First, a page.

This age group transitions from primarily home children to full-time school children; and, thus, they are developing new reference groups and standards and evaluation tools for learning about abilities and skills.
The effects of peers (positive/negative) and other societal forces (positive/negative) on self-composition as a child reverberate--sometimes even until adulthood where one finds herself no longer holding hands at the Hayden but a quarter of a century old, disembodied and still pulling the pieces together.
Interesting study on this very topic!
In terms of the media or societal influences, examples presented in the thesis:
(1) YMCA health and fitness initiatives are discussed regarding how potentially harmful presenting a one-size fits all (mainstream cultural) approach that favors thinness and not necessarily health could be on a child's self-image.
(2) The impact of toys (ex. Barbies) in fostering dissatisfaction with one's body image
“My Body, My Weight: Body Perception Among African-American and Caucasian First-Graders and Their Parents,”
by Dawnavan Scott Davis, Master of Science, Department of Medical and Clinical Psychology, October 2, 2003
Here's the abstract:
"Research suggests that body dissatisfaction can develop by first-grade...There was no main effect for race on child body ideal. No main effect emerged for gender on child body ideal or body satisfaction.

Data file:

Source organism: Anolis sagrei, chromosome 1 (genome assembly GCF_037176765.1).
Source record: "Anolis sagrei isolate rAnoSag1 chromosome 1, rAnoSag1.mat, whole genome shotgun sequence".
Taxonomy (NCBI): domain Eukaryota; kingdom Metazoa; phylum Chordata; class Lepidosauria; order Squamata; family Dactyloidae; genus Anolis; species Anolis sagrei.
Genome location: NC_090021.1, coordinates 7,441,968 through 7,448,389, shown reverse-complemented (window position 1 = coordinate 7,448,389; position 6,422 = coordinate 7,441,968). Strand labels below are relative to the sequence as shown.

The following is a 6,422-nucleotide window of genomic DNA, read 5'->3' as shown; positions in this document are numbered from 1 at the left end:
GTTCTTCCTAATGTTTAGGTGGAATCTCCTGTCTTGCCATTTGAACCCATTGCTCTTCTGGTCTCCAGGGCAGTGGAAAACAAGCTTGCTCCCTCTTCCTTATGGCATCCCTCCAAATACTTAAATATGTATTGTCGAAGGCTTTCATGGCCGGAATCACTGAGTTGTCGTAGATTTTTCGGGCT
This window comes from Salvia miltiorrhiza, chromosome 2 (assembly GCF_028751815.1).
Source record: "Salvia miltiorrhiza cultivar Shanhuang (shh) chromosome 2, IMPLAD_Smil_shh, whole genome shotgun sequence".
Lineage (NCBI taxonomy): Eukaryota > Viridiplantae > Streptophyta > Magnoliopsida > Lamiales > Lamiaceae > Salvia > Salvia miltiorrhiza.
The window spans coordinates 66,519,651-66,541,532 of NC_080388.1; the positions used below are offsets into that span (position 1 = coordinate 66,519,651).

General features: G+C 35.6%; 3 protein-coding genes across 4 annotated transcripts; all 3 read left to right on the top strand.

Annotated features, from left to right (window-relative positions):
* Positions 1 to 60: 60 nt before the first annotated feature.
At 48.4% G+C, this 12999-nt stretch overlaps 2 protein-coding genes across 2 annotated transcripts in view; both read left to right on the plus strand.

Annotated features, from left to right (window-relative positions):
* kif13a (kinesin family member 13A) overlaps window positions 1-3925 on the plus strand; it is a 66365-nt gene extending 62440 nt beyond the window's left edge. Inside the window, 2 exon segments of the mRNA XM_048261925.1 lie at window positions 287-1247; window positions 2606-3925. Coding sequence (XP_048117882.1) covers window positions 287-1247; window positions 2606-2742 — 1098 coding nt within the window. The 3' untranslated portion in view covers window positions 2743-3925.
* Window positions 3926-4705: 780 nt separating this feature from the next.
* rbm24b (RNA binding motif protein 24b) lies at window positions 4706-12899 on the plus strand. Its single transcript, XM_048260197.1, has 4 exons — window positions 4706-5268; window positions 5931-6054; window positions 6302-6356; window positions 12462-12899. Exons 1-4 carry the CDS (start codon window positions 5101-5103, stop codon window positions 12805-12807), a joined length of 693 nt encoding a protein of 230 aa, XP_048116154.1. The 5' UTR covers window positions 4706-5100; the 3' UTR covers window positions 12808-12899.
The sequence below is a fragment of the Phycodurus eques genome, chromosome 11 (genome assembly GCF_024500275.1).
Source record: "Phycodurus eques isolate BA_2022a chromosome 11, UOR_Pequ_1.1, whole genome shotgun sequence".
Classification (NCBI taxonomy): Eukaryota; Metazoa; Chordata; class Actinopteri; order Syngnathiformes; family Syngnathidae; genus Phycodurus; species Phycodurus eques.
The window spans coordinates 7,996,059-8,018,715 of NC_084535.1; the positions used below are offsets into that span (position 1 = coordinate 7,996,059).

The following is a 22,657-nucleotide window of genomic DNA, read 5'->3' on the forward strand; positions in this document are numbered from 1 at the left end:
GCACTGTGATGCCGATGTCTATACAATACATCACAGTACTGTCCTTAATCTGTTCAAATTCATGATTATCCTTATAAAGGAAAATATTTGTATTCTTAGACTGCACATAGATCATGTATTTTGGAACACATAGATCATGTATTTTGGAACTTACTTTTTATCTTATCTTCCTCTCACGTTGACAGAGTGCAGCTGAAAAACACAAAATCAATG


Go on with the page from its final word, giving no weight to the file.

Only a few significant correlations emerged between child body image and parental factors.
Other factors such as mass media and peer group may be more salient in influencing body image among young children."
With temperatures in the triple digits in some places over the last couple of days, running 11:00am under a summer Sunday overcast sky was an immense relief. Started stretching at 9:00am. Sounds like I must have been this nibble yogi bouncing gazelle-like gracefully down Rutland Road in Brooklyn? Yes, that is what I would have wished, too. Reality check: My four year old niece, excited Auntie Shayna came to visit, slowed down the pace of my normal work out/stretching routine starting at 7:00am when she walked into the room where I was sleeping and asked me to play stuffed animals with her. I said,
“Yes, but only if I get to work out in a half hour.”
She so sweetly agreed.
Two hours later, after a back and forth about whether “Moosey the Moose” would save “Pinky the Unicorn” from the “I Love You Bear Troll,” I just got up and started stretching around the house. My niece followed.
No, really, by following, I mean she actually started mimicking excercise routines in my circuit around our sixth floor apartment.
- I stretched my hamstrings on the stairs; she did leg lifts while lying on the floor (probably derived from her Riki Di creative movement dance classes).
- I went in for the triangle side pose; she bended forward touching her toes.